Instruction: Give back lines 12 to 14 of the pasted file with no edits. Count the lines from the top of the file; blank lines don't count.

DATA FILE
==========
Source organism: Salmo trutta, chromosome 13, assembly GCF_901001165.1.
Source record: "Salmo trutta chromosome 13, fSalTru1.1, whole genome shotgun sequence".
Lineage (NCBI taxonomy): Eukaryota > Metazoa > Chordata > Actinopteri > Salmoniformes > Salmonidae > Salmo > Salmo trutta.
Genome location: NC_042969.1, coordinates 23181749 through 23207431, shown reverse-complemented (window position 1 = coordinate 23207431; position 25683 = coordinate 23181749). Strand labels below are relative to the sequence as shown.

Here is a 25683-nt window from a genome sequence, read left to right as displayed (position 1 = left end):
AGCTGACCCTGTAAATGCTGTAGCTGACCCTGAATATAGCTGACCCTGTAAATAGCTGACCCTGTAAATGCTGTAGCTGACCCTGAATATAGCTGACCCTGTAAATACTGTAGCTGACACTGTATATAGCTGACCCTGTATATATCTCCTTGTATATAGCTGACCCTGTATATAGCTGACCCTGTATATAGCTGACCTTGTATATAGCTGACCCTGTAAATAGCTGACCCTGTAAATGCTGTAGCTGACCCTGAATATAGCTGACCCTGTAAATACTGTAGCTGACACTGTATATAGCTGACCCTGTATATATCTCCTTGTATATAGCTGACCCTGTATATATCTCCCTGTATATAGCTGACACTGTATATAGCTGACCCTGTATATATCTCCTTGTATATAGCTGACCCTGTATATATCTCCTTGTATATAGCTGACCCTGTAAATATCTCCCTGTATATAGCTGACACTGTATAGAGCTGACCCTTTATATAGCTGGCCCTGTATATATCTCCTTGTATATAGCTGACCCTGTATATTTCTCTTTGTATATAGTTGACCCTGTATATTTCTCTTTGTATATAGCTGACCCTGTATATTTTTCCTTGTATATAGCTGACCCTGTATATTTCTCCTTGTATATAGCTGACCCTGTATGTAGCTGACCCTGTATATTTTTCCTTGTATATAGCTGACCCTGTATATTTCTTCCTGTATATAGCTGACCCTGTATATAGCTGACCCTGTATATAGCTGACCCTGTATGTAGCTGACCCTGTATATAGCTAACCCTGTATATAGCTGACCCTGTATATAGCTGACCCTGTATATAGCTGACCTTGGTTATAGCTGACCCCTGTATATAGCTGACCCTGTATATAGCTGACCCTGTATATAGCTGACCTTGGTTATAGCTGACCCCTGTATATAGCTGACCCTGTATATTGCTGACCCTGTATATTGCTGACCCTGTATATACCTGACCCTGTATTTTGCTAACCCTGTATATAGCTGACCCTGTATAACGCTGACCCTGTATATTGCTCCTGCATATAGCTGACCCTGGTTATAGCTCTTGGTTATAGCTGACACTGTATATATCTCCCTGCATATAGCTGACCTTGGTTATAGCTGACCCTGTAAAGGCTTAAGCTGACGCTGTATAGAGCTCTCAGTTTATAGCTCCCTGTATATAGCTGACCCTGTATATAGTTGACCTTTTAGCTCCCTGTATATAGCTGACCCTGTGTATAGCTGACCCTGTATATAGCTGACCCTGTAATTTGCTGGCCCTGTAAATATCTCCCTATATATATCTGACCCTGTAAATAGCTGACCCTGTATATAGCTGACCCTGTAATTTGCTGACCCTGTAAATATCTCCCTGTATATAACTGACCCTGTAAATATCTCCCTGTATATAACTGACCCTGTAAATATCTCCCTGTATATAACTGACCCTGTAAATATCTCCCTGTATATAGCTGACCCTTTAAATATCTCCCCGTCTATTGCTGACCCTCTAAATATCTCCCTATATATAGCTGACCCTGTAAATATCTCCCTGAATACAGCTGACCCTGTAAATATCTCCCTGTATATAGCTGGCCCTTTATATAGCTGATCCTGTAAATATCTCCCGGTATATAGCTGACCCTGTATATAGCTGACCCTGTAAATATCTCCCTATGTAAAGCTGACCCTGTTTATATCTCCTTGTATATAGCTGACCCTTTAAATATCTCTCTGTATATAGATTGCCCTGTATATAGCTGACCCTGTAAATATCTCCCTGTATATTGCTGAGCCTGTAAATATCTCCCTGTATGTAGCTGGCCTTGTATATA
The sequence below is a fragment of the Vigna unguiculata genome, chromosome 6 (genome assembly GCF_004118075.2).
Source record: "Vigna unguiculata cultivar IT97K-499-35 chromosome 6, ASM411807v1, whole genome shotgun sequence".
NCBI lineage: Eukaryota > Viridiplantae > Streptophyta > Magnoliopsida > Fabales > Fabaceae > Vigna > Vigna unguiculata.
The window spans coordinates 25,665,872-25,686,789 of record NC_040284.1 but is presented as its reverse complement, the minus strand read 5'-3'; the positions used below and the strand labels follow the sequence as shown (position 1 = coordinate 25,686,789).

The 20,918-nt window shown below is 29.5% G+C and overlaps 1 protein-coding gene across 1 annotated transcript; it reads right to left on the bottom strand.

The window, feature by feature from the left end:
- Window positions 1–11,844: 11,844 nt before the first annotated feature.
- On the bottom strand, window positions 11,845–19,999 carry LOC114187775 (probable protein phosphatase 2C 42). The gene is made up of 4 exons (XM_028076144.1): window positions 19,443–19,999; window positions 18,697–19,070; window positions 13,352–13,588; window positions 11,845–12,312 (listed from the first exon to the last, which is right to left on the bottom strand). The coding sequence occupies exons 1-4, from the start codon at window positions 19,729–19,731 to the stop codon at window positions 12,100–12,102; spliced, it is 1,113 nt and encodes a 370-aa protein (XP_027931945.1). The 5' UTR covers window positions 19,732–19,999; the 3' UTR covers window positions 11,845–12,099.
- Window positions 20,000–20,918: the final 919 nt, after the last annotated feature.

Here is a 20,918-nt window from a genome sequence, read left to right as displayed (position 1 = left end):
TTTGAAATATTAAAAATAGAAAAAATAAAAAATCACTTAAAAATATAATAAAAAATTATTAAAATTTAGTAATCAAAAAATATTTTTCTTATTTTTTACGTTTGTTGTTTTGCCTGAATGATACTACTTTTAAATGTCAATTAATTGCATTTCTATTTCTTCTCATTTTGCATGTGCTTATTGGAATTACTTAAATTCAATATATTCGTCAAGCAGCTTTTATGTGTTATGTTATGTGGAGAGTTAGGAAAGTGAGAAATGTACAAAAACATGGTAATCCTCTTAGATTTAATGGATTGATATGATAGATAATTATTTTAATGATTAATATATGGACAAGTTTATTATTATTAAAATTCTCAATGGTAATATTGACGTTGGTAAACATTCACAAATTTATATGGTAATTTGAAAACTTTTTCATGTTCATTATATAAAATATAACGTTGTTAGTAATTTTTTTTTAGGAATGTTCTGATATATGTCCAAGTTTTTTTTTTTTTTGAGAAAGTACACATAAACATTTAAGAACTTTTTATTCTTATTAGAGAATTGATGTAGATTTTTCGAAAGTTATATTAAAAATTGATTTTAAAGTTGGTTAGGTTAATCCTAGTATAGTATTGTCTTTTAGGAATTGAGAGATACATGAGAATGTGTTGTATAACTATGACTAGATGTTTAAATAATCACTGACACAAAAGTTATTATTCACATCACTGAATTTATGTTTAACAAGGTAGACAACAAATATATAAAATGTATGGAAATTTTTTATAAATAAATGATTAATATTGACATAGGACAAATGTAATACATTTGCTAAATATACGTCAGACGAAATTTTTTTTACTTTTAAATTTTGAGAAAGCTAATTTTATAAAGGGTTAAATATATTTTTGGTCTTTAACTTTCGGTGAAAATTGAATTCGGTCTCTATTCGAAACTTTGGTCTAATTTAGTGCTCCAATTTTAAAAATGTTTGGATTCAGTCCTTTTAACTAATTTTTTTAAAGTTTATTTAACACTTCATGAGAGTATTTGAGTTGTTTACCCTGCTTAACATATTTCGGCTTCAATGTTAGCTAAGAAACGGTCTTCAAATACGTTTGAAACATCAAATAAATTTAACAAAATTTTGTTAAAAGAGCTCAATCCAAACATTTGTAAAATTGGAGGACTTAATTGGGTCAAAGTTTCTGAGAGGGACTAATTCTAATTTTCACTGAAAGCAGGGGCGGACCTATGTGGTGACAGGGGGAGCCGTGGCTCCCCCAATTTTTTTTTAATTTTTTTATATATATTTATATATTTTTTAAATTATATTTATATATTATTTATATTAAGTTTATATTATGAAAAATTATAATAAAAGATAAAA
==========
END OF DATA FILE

The window, feature by feature from the left end:
- Window positions 1–11,844: 11,844 nt before the first annotated feature.
- On the bottom strand, window positions 11,845–19,999 carry LOC114187775 (probable protein phosphatase 2C 42). The gene is made up of 4 exons (XM_028076144.1): window positions 19,443–19,999; window positions 18,697–19,070; window positions 13,352–13,588; window positions 11,845–12,312 (listed from the first exon to the last, which is right to left on the bottom strand). The coding sequence occupies exons 1-4, from the start codon at window positions 19,729–19,731 to the stop codon at window positions 12,100–12,102; spliced, it is 1,113 nt and encodes a 370-aa protein (XP_027931945.1). The 5' UTR covers window positions 19,732–19,999; the 3' UTR covers window positions 11,845–12,099.